Now I live in a small house, and I shouldn't consider myself less a person for living in more than 200 square feet of space. Just like I don't think any different of people who live in a fancy shed. The Tiny House movement has become almost a strict religious experience for some. I read a review for a book by a Tiny Houser, and the reviewer was criticizing the author for building a 1500 sqft home. But the author and family decided to live in a tiny house for a while to get out of debt and regroup. Now it's becoming, with some, a case of who can go smallest? Not me, I'm at 1082, and there are times when I'm wishing for another room to hide in. I was going outside for some peace, but it's high summer, and the cacophony of crickets and locusts is worse than the ringing in my ears that I'm fleeing outside to mend. It's a small farm house, built in 1943. It has an open format, so we are all essentially together all the time. So this is good and bad. Just depends. I like our Wee house, and I'm working to create some outside living space to help increase the living space. Even if it's only psychological. These types of projects are slow going though. With just a shovel, and myself to work with, and no budget. Currently the yard looks like some one got drunk and rented a back hoe and had some crazy fun. No, it's just me, with my ADD, working on multiple projects at once.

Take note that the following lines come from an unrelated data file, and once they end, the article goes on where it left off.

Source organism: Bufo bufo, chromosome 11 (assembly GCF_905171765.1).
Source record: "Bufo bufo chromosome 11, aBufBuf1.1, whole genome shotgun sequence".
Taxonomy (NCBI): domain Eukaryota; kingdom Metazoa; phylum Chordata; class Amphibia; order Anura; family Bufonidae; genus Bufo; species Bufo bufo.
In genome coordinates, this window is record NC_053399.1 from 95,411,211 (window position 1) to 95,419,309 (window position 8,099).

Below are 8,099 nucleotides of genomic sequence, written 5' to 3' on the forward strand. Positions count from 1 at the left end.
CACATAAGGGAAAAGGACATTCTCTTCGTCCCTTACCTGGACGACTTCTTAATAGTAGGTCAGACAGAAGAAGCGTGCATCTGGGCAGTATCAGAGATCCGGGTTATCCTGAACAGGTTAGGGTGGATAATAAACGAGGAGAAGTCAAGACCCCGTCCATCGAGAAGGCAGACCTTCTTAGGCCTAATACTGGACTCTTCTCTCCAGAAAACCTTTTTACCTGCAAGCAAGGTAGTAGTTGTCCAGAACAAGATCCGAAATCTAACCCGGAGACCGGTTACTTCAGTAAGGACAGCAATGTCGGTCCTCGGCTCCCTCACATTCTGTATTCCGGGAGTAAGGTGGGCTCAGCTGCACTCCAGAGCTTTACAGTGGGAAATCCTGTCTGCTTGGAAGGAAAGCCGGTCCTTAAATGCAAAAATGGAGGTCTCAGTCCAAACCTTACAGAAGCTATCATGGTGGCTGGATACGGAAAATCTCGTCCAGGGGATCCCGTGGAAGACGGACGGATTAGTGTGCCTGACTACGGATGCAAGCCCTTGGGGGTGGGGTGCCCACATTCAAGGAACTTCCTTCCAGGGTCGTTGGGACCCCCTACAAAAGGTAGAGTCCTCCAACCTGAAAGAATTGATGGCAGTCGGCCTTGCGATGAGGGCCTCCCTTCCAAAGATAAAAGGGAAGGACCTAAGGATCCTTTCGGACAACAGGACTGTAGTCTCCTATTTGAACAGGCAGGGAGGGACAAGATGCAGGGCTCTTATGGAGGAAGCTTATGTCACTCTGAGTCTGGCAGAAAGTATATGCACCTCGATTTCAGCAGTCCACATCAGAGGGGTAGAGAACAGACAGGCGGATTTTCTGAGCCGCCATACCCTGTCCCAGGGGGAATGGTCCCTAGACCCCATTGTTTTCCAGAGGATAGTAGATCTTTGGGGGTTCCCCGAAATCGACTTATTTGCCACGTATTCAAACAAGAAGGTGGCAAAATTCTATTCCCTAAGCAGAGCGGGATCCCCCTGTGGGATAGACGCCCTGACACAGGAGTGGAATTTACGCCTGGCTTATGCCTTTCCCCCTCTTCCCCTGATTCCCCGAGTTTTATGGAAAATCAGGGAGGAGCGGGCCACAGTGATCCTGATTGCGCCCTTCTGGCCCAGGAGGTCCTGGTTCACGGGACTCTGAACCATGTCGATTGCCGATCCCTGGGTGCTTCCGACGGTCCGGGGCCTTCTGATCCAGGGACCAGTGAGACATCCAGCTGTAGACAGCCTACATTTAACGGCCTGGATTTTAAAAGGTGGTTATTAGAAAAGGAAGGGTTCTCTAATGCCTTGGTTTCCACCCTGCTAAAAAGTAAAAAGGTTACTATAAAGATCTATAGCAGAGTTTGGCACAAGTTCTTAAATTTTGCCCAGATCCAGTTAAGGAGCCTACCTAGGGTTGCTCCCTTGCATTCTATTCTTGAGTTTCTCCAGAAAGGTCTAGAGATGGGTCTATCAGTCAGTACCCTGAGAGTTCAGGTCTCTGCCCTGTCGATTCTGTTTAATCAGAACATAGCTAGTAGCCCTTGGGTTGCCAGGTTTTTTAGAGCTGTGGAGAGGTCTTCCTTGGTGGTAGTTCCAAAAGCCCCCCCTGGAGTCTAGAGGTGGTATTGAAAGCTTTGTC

It's time like these, when I'm trying desperately to dig the Georgia clay, to level out the yard, sweating like a ferrel hog, and getting no where, that I can see the perks of a tiny house. I still want to build one. For the experience of building something myself, and to have a tiny little house to retreat into, or  refuge in if we have power outages. I think they're really cool, and if I was single, I'd live in one today!  But as a family of 3, we'd need 3 of those, one for each of use, and at $30-60K per tiny house, that would add up quick. So for now I will dwell in my small house, and think about solar panels, geothermal heat pumps, LED lights, organic gardening, and maybe building a tiny house over time. I still got that huge ugly shed to address.